Communication 101 Comm 100
Edinboro University of Pennsylvania
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This 11 page Study Guide was uploaded by Lisa Montanez on Sunday May 1, 2016. The Study Guide belongs to Comm 100 at Edinboro University of Pennsylvania taught by Dr. Esposito in Spring 2016. Since its upload, it has received 116 views. For similar materials see Human Communication in Communication at Edinboro University of Pennsylvania.
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Date Created: 05/01/16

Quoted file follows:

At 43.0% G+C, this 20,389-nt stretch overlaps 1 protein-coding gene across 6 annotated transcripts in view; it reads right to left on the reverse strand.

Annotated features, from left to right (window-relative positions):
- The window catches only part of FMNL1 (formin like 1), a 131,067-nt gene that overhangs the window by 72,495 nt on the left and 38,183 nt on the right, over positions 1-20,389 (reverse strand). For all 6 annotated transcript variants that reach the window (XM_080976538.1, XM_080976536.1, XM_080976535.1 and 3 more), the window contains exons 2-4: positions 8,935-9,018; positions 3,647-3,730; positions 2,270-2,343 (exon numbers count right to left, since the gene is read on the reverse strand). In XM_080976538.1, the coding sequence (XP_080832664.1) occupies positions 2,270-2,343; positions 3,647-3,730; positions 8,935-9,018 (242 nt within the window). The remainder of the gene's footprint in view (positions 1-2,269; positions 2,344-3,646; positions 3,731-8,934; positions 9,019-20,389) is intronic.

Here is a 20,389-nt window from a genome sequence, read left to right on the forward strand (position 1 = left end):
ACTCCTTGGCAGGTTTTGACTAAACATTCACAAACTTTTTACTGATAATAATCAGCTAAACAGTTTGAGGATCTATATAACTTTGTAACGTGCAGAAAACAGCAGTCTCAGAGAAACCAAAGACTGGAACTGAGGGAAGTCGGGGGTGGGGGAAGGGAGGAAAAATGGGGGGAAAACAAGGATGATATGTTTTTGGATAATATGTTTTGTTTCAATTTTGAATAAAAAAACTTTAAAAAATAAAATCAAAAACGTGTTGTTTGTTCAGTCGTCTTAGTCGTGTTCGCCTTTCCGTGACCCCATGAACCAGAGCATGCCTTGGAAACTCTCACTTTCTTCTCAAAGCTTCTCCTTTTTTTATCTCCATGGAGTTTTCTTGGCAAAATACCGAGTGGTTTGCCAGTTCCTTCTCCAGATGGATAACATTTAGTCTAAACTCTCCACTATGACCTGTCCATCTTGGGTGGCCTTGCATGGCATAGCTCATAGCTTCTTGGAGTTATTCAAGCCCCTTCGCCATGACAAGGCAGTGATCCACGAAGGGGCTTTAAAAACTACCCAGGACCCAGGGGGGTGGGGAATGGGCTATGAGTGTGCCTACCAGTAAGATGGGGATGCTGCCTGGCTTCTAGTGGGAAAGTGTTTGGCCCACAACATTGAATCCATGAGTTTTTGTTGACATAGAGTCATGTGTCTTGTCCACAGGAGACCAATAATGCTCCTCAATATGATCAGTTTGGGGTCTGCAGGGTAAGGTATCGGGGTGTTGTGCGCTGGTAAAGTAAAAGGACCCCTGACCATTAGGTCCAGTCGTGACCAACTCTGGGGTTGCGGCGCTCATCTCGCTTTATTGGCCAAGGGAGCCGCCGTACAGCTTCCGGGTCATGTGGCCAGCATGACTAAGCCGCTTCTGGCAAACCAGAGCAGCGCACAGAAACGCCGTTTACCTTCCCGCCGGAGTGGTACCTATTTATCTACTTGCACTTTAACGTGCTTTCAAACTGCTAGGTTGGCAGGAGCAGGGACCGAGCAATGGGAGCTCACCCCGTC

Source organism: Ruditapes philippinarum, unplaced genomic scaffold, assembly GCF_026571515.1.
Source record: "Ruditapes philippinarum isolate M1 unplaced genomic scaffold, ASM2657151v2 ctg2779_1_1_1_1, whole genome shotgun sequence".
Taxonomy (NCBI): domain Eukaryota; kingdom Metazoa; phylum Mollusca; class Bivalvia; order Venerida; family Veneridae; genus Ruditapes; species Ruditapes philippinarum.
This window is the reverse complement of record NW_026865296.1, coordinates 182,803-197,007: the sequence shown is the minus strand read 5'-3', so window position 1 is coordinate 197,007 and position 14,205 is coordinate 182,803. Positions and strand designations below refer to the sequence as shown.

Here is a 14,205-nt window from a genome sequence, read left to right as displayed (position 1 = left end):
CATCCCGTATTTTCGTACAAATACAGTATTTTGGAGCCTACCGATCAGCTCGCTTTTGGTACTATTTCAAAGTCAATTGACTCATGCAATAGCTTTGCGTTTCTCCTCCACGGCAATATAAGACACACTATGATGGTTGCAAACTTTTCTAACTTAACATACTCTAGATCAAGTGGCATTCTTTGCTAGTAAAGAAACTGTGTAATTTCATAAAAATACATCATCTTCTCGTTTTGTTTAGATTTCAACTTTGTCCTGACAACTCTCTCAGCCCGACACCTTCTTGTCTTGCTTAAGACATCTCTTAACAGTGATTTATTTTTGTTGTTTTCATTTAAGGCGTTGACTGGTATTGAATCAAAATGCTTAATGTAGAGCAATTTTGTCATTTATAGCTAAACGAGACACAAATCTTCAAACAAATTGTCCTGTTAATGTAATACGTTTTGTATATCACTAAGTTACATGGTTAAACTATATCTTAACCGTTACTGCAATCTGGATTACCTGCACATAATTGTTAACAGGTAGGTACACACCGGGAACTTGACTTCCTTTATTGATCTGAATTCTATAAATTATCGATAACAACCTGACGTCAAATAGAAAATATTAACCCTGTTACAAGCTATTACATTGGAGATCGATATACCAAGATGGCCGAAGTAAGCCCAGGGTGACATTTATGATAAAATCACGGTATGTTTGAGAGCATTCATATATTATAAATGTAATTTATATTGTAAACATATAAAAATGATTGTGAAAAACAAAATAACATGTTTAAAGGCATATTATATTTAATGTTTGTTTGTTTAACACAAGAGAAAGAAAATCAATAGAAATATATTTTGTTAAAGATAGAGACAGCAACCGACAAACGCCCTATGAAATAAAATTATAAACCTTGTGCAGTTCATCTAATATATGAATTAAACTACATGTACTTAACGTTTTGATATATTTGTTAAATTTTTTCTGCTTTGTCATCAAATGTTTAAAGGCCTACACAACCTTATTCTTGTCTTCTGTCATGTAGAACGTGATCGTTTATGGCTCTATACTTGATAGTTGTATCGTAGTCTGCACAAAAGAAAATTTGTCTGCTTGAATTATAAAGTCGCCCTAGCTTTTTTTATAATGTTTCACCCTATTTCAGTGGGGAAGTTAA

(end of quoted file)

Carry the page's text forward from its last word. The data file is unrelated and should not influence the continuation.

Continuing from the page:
Human Communications Study Guide CHAPTERS 10, 11, 12, &13 10 Communication in Personal Relationships Overview of Chapter How effective communication applies to personal relationships Definition of personal relationships o Friendships o Romances Guidelines for sustaining healthy personal relationships Features of Personal Relationships Uniqueness Commitment o Passion o Investment Relationship rules o Regulative Affected by contexts Understanding Personal Relationships A personal relationship is a voluntary commitment between irreplaceable individuals who are influenced by rules, relationship dialects, and surrounding contexts. This definition highlights important features that distinguish personal relationships from other kinds of human connections. Features of Personal Relationships Personal relationships are unique: Each one is distinct as a result of commitment, rules, surrounding contexts, and relationship dialectics. Uniqueness Most of our relationships are social, not personal. A social relationship is one which participants interact according to general social roles rather than unique individual identities. For instance, you might talk about a course and professor with a classmate and talk return policies with store clerks. In each case, the person could be replaced by someone else in the same role. In social relationships, the individual people are less important than the roles they fulfill. Voluntary Commitment The sparks and the emotional high of being in love or discovering a new friend stem from passion, an intense feeling based on the rewards of involvement with another person. Passion is why we have the sensations of butterflies in the stomach and giddiness. As exciting as passion is, it isn’t the basis of enduring relationships. Commitment is the decision to remain with a relationship. The hallmark of commitment is the intention to share the future. Committed friends and romantic partners assume they will stay together. Because commitment assumes a shared future, partners are unlikely to bail out if the going gets rough. Instead, they stay together despite trouble, disappointments, sporadic restlessness, and lulls in emotional depth. Relationship Dialectics A final quality of personal relationships is the presence of relationship dialectics. These are opposing and continuous tensions that are normal in all close relationships. Autonomy/connection dialectic involves the desires to be separate, on the one hand, and to be connected, on the other. Because we want to be deeply linked to others, we cherish spending time with our intimates, sharing experiences, and feeling connected. At the same time, we don’t want relationships to swallow our individuality, so we seek some distance and time apart, even from our intimates. Both autonomy and closeness are natural human needs. The challenge is to nurture both individuality and intimacy. The dialectic novelty/predictability reflects tension between the desire for familiar routines and the desire for novelty. We like a certain amount of routine to provide security and predictability in our lives. Friends often have standard times to get together, families develop rituals for holidays and birthdays, and romantic couples settle on preferred times and places for going out. Yet too much routine is boring, so we seek novel experiences. Friends may take up a new sport together, families may plan unusual vacations, and romantic partners might explore a new hobby or do something spontaneous and different to introduce variety into their customary routine. The third dialectic, openness/closedness, is the tension between the desire to share private thoughts, feelings, and experiences, with intimates and the desire to preserve personal privacy. Families often share deep feelings and thoughts but don’t discuss sexual activities and attitudes. Friends and romantic partners, on the other hand, may talk about sex and other personal topics but may not share family secrets. Dialectical Tensions Neutralization is balancing or finding a compromise between two dialectical poles. o This involves striking a compromise in which both needs are met to an extent, but neither is fully satisfied. A couple might agree to be generally open but not highly disclosive. The Evolutionary Course of Personal Relationships Develops at its own pace Friendships and romances share commonalities Turning points o Particular experiences and events that cause relationships to become more or less intimate. o Moves a relationship toward or away from intimacy. o In romantic relationships, turning points that propel a relationship toward intimacy might include a first kiss, first “I love you,” and meeting parents. o Turning points that move a relationship away from closeness might include learning a person has a drug problem or discovering infidelity. Greatest Influences on Attraction Proximity o Physical nearness, that influences initial attraction o Can be in person or in cyberspace We can only interact with people we meet, whether in person or online. Where we live, work and socialize and our online social communities constrain the possibilities for relationships. Similarity o We are attracted to people similar to ourselves Important to emotional relationships. In realm of romance, “birds of a feather flock together,” seems truer than “opposites attract.” o Matching hypothesis The prediction that people will seek relationships with others who closely match their values, attitudes, social background, and physical attractiveness. Styles of Loving Eros is style of loving that is passionate, intense, and fast moving. Not confined to sexual passion, eros may be expressed in spiritual, intellectual, or emotional ways. Storge is a comfortable, “best friends” kind of love that grows gradually to create a stable, even-keeled companionship. Ludus is a playful, sometimes manipulative style of loving. For ludic lovers, love is a challenge, a puzzle, a game to be relished but not to lead to commitment. Mania is an unsettling style of love marked by emotional extremes. Manic lovers often are insecure about their value and their partners’ commitment. Agape is a selfless kind of love in which a beloved’s happiness is more important than one’s own. Agapic lovers are generous, unselfish, and devoted. Pragma is a pragmatic and goal-oriented style of loving. Pragmas rely on reason and practical considerations when initially selecting people to live. Relationship culture is a private world of rules, understandings, and patterns of acting and interpreting that partners create to give meaning to their relationship; the nucleus of intimacy. Nucleus of an established intimate relationship Developed over time Evolves throughout the life of the relationship Equity theory is the theory that people are happier and more satisfied with equitable relationships than inequitable ones. In equitable relationships, partners perceive the benefits and costs of the relationship as about equal for each of them. 11 Communication in Groups and Teams Overview of Chapter How basic communication skills apply to groups & teams We identify potential strengths and weaknesses of groups & teams Aspects of groups that affect communication Two effective methods of group decision making Understanding Communication in Groups and Teams Each group has a distinctive goal 3 kinds of communication: o Climate communication social groups devote the bulk of their talk to climate communication, yet they often move into discussion, as when one friends asks another for help in solving a problem. Create and sustain support and trust. One of the 3 constructive forms of participation in group decision making; the creating and sustaining of an open, engaged atmosphere for discussion. o Procedural communication manages time and move conversation along. One of the 3 constructive forms of participation in group decision making; orders ideas and coordinates contributions of members. o Task communication typically include some climate communication and a good deal of procedural communication, and personal growth and therapy groups include task communication to deal with members’ issues One of the 3 constructive forms of participation in group decision making; focuses on giving and analyzing information and ideas. Defining Groups and Teams A group is more than two people who interact over time, who are interdependent, and who follow shared rules of conduct to reach a common goal. A team is one type of group. A team is a special kind of group characterized by different and complementary resources of members and by a strong sense of collective identity. All teams are groups, but not all groups are teams. Groups and teams develop rules that members understand and follow. The Rise of Groups and Teams Brainstorming Groups When idea generation is the goal, brainstorming groups are appropriate. The goal of brainstorming is to come up with as many ideas as possible. Brainstorming is a group technique for generating potential solutions to a problem; the free flow of ideas without immediate criticism. Advisory Groups The solitary manager, president, or CEO who relies only on his or her own ideas is not functional in modern life. Instead, most high-level decision makers rely on advisory groups to provide expert briefing on the range of issues relevant to decisions they must make. Advisory groups allow decision makers to benefit from other experts’ information and advice pertinent to developing effective policies and making informed decisions. Quality Improvement Teams include three or more people who have distinct skills or knowledge and who work together to improve quality in an organization. These teams mix not only people with differing expertise but also people with different levels in an organization’s hierarchy. For quality improvement teams to be effective, management must support their work and recommendations. Potential Limitations and Strengths of Groups Potential Limitations of Groups Time needed for the group process o It takes substantial time for each person to express thoughts, clarify understandings, and respond to questions or criticisms. Potential to suppress individuals or encourage conformity o This can happen in 2 ways: First, conformity pressures may exist when a majority has an opinion different from that of a minority or a single member. Members have an ethical responsibility to encourage expression of diverse ideas and open debate about different views. Conformity pressure may also arise when one member is extremely charismatic or has more power or prestige than other members. Social loafing o Exists when members of a group exert less effort than they would if they worked alone. Potential Strengths of Groups Greater resources More thorough thought o Synergy is a special kind of collaborative vitality that enhances the efforts, talents, and strengths of individual members Heightened creativity o Any individual eventually runs out of ideas, but groups seem to have almost infinite generative ability. As members talk, they build on each other’s ideas, refine proposals, and see new possibilities in each other’s comments. Enhanced commitment to decisions o Arises from 2 sources: First, participation. Groups in which all members participate tend to generate greater commitment among members, which is especially important if members will be involved in implementing the decision. Second, because groups have greater resources than individual decision makers, their decisions are more likely to take into account the points of view of the various people needed to make a decision work. Features of Small Groups Cohesion Closeness, or feeling of esprit de corps, among members of a group. In highly-cohesive groups, members see themselves as tightly linked and committed to shared goals. o Groupthink The absence of critical and independent thought on the part of group members about ideas generated by the group. Group size Power structure o Power over The ability to help or harm others. Power over others usually is communicated in ways that highlight the status and influence of the person exerting the power. This form of power usually is expressed in ways that emphasize and build the status of the person wielding influence. o Power to The ability to empower others to reach their goals. People who use power to help others generally do not highlight their own status and influence. People who empower others do not emphasize their status. Instead, they act behind the scenes to enlarge others’ influence and visibility to help others succeed. o Social climbing The attempt to increase personal status in a group by winning the approval of high-status members. If social climbing doesn’t increase the status of those doing it, they often become marginal participants in groups. Group Norms A final feature of small groups is the presence of norms – guidelines that regulate how members act as well as how they interact with each other. Group norms control everything from the most trivial to the most critical aspects of a group’s life. Norms define what is normal or appropriate in various situations. 12 Communication in Organizations Overview of Chapter Identify key features of organizational communication Overall culture of an organization Key Features of Organizational Communication Structure Organizations are structured. Communication Networks Communication Networks are formal and informal links between members of organizations. In most organizations, people belong to multiple networks. For example, a faculty member belongs to a social network that includes colleagues, students, and staff. Communication networks are the links among members of an organization, May be formal (e.g., as specified in an organizational chart) or informal (friendship circles). Links to External Communication Like other communication systems, organizations are embedded in multiple contexts that affect how they work and whether they succeed or fail. In other words, an organization’s operation cannot be understood by looing only within the organization. Organizational Culture Extending the idea of culture to organizations, communication scholars focus on organizational culture, which consist of values, behaviors, practices, and forms of communication that shared by members of an organization and that reflect an organization’s identity. Consists of ways of o Thinking o Acting o Understanding work Shared by members of an organization Reflect an organization’s distinct identity Vocabulary Hierarchical Language Many organizations and professions have vocabularies that designate status. The military, for example, relies on language that continually acknowledges rank (“Yes, sir;” “Captain;” “Major;” “General”), which reflects the close ties among ranks, respect, and authority. Salutes, as well as stripes and medals on uniforms, are part of the nonverbal vocabulary that emphasizes rank and status. Masculine Language Because organizations historically were run by men, and men held most or all of the high-level positions, it’s not surprising that many organizations have developed and continue to sue language reflecting men’s traditional interests and experiences. From male sexual parts and activities (a troublesome person is a “prick”; you can “hit on” a person, “screw” someone, or “stick it” to them; bold professionals have “balls”). Stories Corporate Stories Corporate stories convey the values, style, and history of an organization. Just as families have favorite stories about their histories and identities that they retell often, organizations have favorite stories that reflect their collective visions of themselves. One important function of corporate stories is to socialize new members into the culture of an organization. Personal Stories Members of organizations also tell stories about themselves. Personal stories are account that announce how people see themselves and how they want to be seen by others. For example, if Sabra perceives herself as a supportive team player, she could simply tell new employees, “I am a supportive person who believes in teamwork.” Collegial Stories The third type of organizational story offers accounts of other members of the organization. When I first became a faculty member, a senior colleague took me out to launch and told me anecdotes about people in the department and university. Collegial stories told by co-workers forewarn us about what to expect from whom. They are the part of the informal network that teaches new members of an organization what to expect from other members of the organization. 13 Public Communication Overview of Chapter Discuss the different purposes of public speaking and its distinctive features Overview of planning and presenting public speeches Key Features of Public Speaking Adapt to others’ perspectives Create a good climate for interaction Use effective verbal & and nonverbal communication Organize our thoughts Support our claims Present our ideas in an engaging and convincing manner Listen & respond to questions The Purpose of Public Communication Entertain o In a speech to entertain, the primary objective is to engage, interest, amuse, or please listeners. Inform o A speech to inform has the primary goal of increasing listeners’ understanding, awareness, or knowledge of some topic. For example, a speaker might want listeners to understand the rights guaranteed in the Bill of Rights or to make listeners aware of recycling programs. The primary purpose is to enrich listeners’ knowledge, although each topic has persuasive implications. Persuade o A speech to persuade aims to influence attitudes, change practices, or alter beliefs. The persuasive speaker is an advocate who argues for a cause, issue, policy, attitude, or action. Earning Credibility Credibility exists when listeners believe in a speaker and trust what the speaker says. Initial credibility o The expertise and trustworthiness listeners attribute to a speaker before a presentation begins. Initial credibility is based on the speaker’s titles, positions, experiences, or achievements that are known to listeners before they hear the speech. Derived credibility o The expertise and trustworthiness attributed to a speaker by listeners as a result of how the speaker communicates during a presentation. Terminal credibility o The cumulative expertise and trustworthiness listeners attribute to a speaker as a result of initial and derived credibility; may be greater or less than initial credibility, depending on how effectively a speaker has communicated. Planning Public Speeches Select a topic Define the speaking purpose Develop the thesis o Thesis statement The main idea of an entire speech; should capture the key message in a concise sentence that listeners can remember easily. Presents the principle claim of speech and the main points by which it will be developed. o Should be short, clear sentence that captures the main idea of your talk and the key points supporting that idea. Organizing Speeches Speech Introduction Captures listeners’ attention Motivates audience to listen Tells listeners the thesis and key points Enhance the speaker’s credibility Transitions are words, phrases, and sentences that connect ideas in a speech. Transitions signal listeners that you have finished talking about one idea and are ready to move to the next one. Transitional words and phrases include: therefore, and so, for this reason, and as the evidence suggests. Speech Body Chronological o Organize ideas chronologically. They emphasize progression, sequences, or development (1) year of birth, (2) year of graduation, (3) 20 years after graduation Spatial Topical o Organize ideas according to physical relationships They are useful in explaining layouts, geographic relationships, or connections between parts of a system. 3 points of making a difference at (1) local, (2) national, (3) international level Wave patterns o Features repetitions; each “wave” repeats the main theme with variations or extensions. Comparative o Compare two or more phenomena (people, machines, planets, situations) This demonstrates similarities between phenomena (Steve Jobs and Usain Bolt are alike in dedicating themselves to a goal) or differences between phenomena (people like president Obama use their time to serve others while people like Lance Armstrong use their time to serve themselves) Problem-solution o Allows speakers to describe a problem and propose a solution: There is much need in the world that we can address with your minds, hearts, and hands. Cause & effect o Order speech content into two main points: cause and effect This structure is useful for persuasive speeches that aim to convince listeners that certain consequences will allow from particular actions. Beneficial outcomes to service and mission trips Motivated Sequence Attention focuses listeners’ attention on the topic with a strong opening o “Imagine a mother with three young children and no home to live in.” Need shows that a real and serious problem exists o “Poverty makes it impossible for some people to afford homes.” Satisfaction a speaker recommends a solution to the problem described o “Habitat for Humanity was founded to assist people in building homes for themselves.” Visualization intensifies listeners’ commitment to the solution by helping them imagine the results that the recommended solution would achieve o “Here is a photo of Vivian Murphy standing in front of the home that she and 10 other students built in 2013” Call to action the speaker appeals to listeners to take concrete action to realize the recommended solution o “I urge you to call Habitat today and volunteer to help another Vivian have a home.”